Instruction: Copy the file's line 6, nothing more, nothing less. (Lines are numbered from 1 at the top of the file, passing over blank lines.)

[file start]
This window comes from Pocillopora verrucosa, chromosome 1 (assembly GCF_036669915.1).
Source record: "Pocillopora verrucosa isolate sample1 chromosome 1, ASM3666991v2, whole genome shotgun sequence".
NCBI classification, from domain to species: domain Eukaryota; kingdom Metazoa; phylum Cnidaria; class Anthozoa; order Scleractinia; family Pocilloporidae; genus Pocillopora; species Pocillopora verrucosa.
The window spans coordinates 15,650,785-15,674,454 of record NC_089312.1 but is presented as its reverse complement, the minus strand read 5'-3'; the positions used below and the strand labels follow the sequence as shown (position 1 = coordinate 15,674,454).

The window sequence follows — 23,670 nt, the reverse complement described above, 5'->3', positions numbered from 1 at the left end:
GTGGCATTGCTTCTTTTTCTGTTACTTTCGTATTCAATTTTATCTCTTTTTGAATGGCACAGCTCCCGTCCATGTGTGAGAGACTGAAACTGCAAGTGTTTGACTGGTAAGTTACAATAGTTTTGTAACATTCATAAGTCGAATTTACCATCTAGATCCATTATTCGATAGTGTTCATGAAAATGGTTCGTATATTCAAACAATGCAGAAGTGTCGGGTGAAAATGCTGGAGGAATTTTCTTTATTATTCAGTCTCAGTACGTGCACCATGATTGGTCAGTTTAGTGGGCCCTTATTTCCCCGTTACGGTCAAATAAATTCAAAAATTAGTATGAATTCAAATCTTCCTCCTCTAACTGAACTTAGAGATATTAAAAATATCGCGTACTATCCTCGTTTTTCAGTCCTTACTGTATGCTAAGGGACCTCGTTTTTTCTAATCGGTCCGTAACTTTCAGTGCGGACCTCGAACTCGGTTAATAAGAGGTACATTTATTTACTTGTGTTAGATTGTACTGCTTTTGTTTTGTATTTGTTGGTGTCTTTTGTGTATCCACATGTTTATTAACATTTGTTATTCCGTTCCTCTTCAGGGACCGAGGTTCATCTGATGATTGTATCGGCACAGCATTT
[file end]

GTGGCATTGCTTCTTTTTCTGTTACTTTCGTATTCAATTTTATCTCTTTTTGAATGGCACAGCTCCCGTCCATGTGTGAGAGACTGAAACTGCAAGTGTTTGACTGGTAAGTTACAATAGTTTTGTAACATTCATAAGTCGAATTTACCATCTAGATCCATTATTCGATAGTGTTCATGAAAATGGTTCGTATATTCAAACAATGCAGAAGTGTCGGGTGAAAATGCTGGAGGAATTTTCTTTATTATTCAGTCTCAGTACGTGCACCATGATTGGTCAGTTTAGTGGGCCCTTATTTCCCCGTTACGGTCAAATAAATTCAAAAATTAGTATGAATTCAAATCTTCCTCCTCTAACTGAACTTAGAGATATTAAAAATATCGCGTACTATCCTCGTTTTTCAGTCCTTACTGTATGCTAAGGGACCTCGTTTTTTCTAATCGGTCCGTAACTTTCAGTGCGGACCTCGAACTCGGTTAATAAGAGGTACATTTATTTACTTGTGTTAGATTGTACTGCTTTTGTTTTGTATTTGTTGGTGTCTTTTGTGTATCCACATGTTTATTAACATTTGTTATTCCGTTCCTCTTCAGGGACCGAGGTTCATCTGATGATTGTATCGGCACAGCATTT